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Italian aircraft carrier Aquila: Wikis


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Career (Italy)
Name: Aquila
Ordered: 1941
Laid down: 1941
Fate: Taken over by Germany
Career (Germany)
Name: Aquila
Operator: Kriegsmarine
Fate: Scuttled by Italian commando frogmen and scrapped in 1952
Status: Scrapped
General characteristics of Aquila
Type: Aircraft carrier
Displacement: 23,500 long tons (23,900 t) standard
27,800 long tons (28,200 t) full load
Length: 235.5 m (772 ft 8 in)
Beam: 30 m (98 ft 5 in)
Draught: 7.3 m (23 ft 11 in)
Propulsion: 8 boilers, 4 turbines, 4 shafts
151,000 hp (112,600 kW)
Speed: 30 knots (35 mph; 56 km/h)
Range: 5,500 nmi (10,200 km) at 18 kn (21 mph; 33 km/h)
Complement: 1,420 (107 officers)
Armament: • 8 × 135 mm (5.3 in)/45 caliber guns
• 12 × 65 mm (2.6 in)/64 caliber guns
• 132 × 20 mm (0.79 in)/65 caliber AA guns
Armour: Deck: 80 mm (3.1 in)
Aircraft carried: 51

Aquila (Italian language: "Eagle") was an Italian aircraft carrier converted from the trans-Atlantic passenger liner Roma during World War II. Work on Aquila began in late 1941 at the Ansaldo shipyard in Genoa and continued for the next two years. With the signing of the Italian armistice on 8 September 1943, however, all work was halted and the vessel remained unfinished. Aquila was eventually scrapped in 1952.



Though she was not built from the keel up and never attained operational status, Aquila is considered Italy’s first aircraft carrier. She was an ambitious conversion that, completed sooner, might well have proven a formidable adversary for her British counterparts in the Mediterranean during the Second World War.

Following WWI, the Italian Royal Navy (Regia Marina) began tentatively exploring the use of ship-borne aircraft by converting the merchant ship Citta de Messina into the twin-catapult equipped seaplane tender Giuseppe Miraglia. Commissioned in 1927, the ship could carry as many as four large and sixteen medium seaplanes and was primarily used as an experimental catapult ship for most of her career. By 1940 she was designated an aircraft transport/training ship and functioned as a seaplane tender for Italian capital ships.[1]

Throughout the 1920s and 30s, Italian military and political circles vigorously debated the role and necessity of aircraft carriers in the expanding Italian fleet. Men such as Gino Ducci (Regia Marina chief of staff in the early 1920s), Romeo Bernotti (assistant chief of staff) and naval officer Giuseppe Fioravanzo championed development of a fleet air arm, the building of aircraft carriers and consolidation of the air and naval academies.[2]

Other factions opposed these ideas, especially carrier construction, not so much on the grounds of military usefulness, but rather on cost and practicality. More than anything else, Italy’s limited industrial capacity, inadequate shipyard space and lack of financial capital prevented her from building the kind of well-balanced fleet envisioned by her naval theorists. Priority went to those ships deemed most necessary in a future conflict.

Since France was considered Italy’s most likely foe in another European war, keeping parity with her navy became a paramount concern. When the French Navy laid down the keels for Dunkerque, Strasbourg, Richelieu and Jean Bart between 1932 and 1937, dictator Benito Mussolini and the Italian admiralty were persuaded to scrap any plans for carrier construction and instead modernize two of the navy’s older battleships (Cavour and Cesare in 1933) and begin construction of two new ones (Vittorio Veneto and Littorio in 1934).[3]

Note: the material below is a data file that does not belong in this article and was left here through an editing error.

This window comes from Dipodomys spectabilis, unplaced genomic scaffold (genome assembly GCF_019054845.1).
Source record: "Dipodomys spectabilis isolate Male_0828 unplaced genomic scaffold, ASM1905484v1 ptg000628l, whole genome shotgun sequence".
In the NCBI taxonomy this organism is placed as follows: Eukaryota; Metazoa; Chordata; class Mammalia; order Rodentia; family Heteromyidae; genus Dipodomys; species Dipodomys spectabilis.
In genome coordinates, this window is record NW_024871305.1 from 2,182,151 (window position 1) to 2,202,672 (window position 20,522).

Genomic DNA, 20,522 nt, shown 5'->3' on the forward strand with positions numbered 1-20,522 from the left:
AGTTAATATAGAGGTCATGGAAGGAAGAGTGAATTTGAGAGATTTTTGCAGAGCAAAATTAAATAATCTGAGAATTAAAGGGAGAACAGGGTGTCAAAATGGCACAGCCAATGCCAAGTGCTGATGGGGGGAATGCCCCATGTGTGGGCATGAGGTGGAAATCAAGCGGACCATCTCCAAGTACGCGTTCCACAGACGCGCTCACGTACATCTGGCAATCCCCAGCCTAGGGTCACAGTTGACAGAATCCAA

Because the Regia Marina was expected to operate primarily in the relatively narrow confines of the Mediterranean and not on the world’s oceans, the navy’s lack of a fleet air arm seemed a tolerable omission (especially given that carriers were an expensive and unproven commodity at the time). The Italian mainland and islands such as Pantelleria and Sicily were viewed as natural aircraft carriers, whose many airbases, operated by the Italian Air Force (Regia Aeronautica), could provide adequate fleet air coverage when requested by the navy.[4]

Nevertheless, in June 1940, shortly after Italy's entry into the war, Mussolini sanctioned conversion of the 30,800-ton 21-knot ocean liner Roma into an auxiliary carrier, featuring a flush deck and a small hangar. On January 7, 1941, less than two months after the successful British carrier raid on Taranto, Mussolini authorized a much more ambitious and extensive conversion of Roma into a full fleet carrier, capable of operating a larger air group and of keeping pace with the Regia Marina’s faster battleships and heavy cruisers.

By January 27, 1941, however, the order was just as quickly rescinded following numerous objections from the Regia Marina. These included excessive cost; technical obstacles involving development of catapults, arrester gear and elevators; an estimated two-year development time for folding-wing aircraft; the time needed for studying the effects of air turbulence over the flight deck from an island superstructure; problems the Germans were encountering in the construction of their own aircraft carrier, Graf Zeppelin; and recent accounts of the heavy damage inflicted by German dive-bombers on the British carrier Illustrious, graphically demonstrating the vulnerability of carriers operating in the Mediterranean.